When you get home after a long day at work, if you’re anything like me – you take your concealed carry pistol and holster out and put them in a safe place. Who wants to walk around the house with a pistol on? Surely – if you can’t relax at home, where can you?
Did you know that the biggest chance you have of ever needing to use that pistol is probably within the radius of your home?
In 26.7% of home invasions, the victim was home at the time. Just about a quarter of those burglaries resulted in violence (26%) against the victim. So a quarter of a quarter is a very small amount — but still significant. (Source: Victimization During Household Burglary, Bureau of Justice Statistics, pg 1, 2003-2007)
And despite what you may think, it’s not always in the early morning hours. Home invasions can occur at any hour in the day. Intruders will be looking for the most opportune time to break in with little resistance – but that gives them the choice. One of the things about being on the offensive side of operations is you get to choose the hour and manner of your attack. It’s the defender’s job to be prepared at any hour.
For single females, they experience the highest rate of being home during an unlawful entry – on average 22.6/1,000 households. (Source: Victimization During Household Burglary, Bureau of Justice Statistics, pg 3, 2003-2007)
And above all – you’re more likely to know the person that’s burglarizing your home than it to be done by a total stranger.
“On average, household members became victims of violent crimes in about 266,560 burglaries annually. Offenders known to their victims accounted for 65% of these burglaries; strangers accounted for 28%.”
U.S. Department of Justice, Office of Justice Programs, Bureau of Justice Statistics, Special Report, National Crime Victimization Survey, Victimization During Household Burglary, September 2010, NCJ 227379, Shannan Catalano, Ph.D., BJS Statistician
Scenario-Driven Exercises To Find Your Best Home-Carry Solution
Okay, so we’ve established that being armed at home is probably a good idea. Because nobody has come up with the magic algorithm to determine whose house is next for a burglary, preparedness at the home isn’t the worst solution.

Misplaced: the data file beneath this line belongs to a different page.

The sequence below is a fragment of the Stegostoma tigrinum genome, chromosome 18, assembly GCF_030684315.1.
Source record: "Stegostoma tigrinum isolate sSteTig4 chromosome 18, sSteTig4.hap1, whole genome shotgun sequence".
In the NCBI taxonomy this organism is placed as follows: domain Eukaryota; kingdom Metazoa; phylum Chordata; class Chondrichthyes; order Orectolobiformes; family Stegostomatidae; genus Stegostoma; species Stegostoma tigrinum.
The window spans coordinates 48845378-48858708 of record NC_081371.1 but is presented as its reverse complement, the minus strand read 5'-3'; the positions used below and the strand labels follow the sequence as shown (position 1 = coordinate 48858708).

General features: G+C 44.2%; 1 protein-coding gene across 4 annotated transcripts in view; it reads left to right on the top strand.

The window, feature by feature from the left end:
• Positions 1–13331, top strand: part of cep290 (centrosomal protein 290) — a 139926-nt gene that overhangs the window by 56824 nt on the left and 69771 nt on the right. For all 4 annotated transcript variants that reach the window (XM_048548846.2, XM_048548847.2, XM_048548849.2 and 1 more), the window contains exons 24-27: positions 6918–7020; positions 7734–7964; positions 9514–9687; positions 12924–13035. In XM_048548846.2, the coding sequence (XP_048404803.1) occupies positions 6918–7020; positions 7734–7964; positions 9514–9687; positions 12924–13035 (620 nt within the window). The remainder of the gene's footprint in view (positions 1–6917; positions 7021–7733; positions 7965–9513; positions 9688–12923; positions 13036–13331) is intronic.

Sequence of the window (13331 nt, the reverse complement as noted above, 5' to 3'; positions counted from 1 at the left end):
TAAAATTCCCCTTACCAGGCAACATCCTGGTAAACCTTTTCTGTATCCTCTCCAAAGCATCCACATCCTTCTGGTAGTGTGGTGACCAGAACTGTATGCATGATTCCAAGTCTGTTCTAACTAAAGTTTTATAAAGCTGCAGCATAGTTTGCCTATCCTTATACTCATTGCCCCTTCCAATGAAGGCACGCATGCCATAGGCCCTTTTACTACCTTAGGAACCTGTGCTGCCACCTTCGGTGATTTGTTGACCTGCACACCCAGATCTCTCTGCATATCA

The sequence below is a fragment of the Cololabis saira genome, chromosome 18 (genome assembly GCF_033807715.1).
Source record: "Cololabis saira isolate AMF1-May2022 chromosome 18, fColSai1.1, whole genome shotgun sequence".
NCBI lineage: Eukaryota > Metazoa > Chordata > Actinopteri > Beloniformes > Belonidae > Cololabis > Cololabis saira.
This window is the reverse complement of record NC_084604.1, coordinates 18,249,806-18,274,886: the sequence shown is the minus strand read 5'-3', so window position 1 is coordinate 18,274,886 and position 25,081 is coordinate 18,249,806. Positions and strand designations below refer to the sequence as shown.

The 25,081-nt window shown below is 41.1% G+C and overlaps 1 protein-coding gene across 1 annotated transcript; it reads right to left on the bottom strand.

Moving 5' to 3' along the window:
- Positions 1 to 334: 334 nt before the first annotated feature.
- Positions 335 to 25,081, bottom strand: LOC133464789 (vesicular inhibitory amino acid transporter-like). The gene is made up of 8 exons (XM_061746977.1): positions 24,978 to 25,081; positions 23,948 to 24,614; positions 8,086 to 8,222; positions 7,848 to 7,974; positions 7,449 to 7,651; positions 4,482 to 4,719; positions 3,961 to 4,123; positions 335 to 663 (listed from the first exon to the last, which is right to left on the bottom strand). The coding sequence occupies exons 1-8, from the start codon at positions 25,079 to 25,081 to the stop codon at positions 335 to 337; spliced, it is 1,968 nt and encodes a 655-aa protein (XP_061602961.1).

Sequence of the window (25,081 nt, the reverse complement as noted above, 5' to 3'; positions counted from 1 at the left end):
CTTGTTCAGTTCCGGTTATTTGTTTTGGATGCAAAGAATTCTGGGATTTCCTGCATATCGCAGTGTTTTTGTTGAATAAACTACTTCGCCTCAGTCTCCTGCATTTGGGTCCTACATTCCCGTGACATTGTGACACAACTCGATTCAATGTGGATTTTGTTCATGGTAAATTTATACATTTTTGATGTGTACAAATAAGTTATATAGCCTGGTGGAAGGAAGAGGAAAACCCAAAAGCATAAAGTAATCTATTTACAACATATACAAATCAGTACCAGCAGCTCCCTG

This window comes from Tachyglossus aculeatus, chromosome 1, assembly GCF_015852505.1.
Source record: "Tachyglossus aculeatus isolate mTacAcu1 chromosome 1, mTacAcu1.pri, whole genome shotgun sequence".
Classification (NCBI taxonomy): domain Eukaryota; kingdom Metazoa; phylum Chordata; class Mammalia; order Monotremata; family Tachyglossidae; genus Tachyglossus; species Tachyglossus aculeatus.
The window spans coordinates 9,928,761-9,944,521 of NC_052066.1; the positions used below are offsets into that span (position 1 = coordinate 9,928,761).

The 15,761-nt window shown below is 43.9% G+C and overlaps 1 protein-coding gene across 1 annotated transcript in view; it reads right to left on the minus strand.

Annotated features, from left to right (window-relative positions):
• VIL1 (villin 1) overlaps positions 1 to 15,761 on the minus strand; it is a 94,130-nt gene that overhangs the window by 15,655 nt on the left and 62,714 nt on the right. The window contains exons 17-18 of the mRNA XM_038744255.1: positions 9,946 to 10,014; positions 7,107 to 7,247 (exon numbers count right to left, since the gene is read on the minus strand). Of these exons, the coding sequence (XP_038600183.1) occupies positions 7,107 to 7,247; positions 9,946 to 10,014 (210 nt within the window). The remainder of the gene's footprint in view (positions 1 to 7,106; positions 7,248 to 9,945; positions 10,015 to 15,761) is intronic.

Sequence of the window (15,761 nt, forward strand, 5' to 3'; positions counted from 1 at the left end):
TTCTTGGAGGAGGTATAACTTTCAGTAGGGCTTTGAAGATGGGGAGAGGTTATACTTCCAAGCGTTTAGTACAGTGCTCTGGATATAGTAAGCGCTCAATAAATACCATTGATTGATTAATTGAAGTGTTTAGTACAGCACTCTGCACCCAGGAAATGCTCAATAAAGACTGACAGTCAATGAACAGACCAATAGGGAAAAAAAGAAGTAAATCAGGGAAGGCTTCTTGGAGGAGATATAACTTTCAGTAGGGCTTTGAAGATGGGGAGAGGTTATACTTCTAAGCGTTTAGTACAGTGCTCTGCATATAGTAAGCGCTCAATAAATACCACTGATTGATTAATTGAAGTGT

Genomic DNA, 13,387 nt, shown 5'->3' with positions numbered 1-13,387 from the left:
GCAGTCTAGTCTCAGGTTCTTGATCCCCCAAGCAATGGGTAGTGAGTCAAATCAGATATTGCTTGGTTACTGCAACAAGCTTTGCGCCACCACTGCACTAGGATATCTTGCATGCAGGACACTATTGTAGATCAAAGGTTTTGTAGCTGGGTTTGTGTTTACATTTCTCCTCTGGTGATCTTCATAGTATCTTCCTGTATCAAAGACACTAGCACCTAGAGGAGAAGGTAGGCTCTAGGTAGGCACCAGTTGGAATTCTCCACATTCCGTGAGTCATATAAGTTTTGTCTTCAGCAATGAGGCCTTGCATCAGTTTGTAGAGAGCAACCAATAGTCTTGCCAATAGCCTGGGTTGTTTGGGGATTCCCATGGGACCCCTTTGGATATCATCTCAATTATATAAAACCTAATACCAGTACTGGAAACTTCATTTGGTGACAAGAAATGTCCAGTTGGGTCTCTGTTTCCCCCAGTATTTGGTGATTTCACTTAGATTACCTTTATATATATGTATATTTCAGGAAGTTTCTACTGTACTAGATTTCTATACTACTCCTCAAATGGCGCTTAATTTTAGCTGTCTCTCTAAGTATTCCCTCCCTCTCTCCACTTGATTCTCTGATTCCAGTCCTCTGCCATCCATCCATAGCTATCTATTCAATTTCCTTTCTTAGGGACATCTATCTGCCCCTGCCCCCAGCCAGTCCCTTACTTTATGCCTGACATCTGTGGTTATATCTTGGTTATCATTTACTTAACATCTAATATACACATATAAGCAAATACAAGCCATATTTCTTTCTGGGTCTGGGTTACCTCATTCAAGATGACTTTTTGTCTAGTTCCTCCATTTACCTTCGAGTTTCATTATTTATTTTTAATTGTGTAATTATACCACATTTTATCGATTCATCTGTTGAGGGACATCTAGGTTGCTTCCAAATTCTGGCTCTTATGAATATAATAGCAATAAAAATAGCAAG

This gets more complicated in households with small children and a need to secure firearms. Obviously, when your three-year-old comes running up to you, you’d rather direct your attention thataway. And it’s not exactly like you can leave your firearm resting on the coffee table while you both settle down to watch some children’s cartoons.
The best method for situations like this is to simply keep the concealed carry firearm in its high-retention holster. This enables you to go about your daily routines – cooking, cleaning, family time – without worrying about the security of your firearm.
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And what about for couple’s night? On the occasion you get to just eat a meal in peace with your significant other, you’re probably not interested in keeping your firearm attached to your hip the entire time.
Okay, and let’s discuss game day. Buddies are over and there’s a 6-pack out while you watch the New England Patriots get stomped by the Miami Dolphins. Alcohol and firearms don’t mix – so what now?
There comes a trade-off at some point.
You have to determine that trade-off.
Whether it’s being responsible and putting the firearm in a safe or keeping it attached to your hip the whole time – you have a multitude of options. The basics are always this:
- Keep loaded firearms away from children
- Secure your firearms when not in use
- Know your own limits — if you’re going to have a beer (compromise your judgment), the gun should go.
Ultimately, you’re in charge of your household. No matter if you’re a single mother just trying to keep safe in her apartment or a guy with roommates or the head of a household of a significant other and two children — you have to find the perfect balance of security and relaxation at home.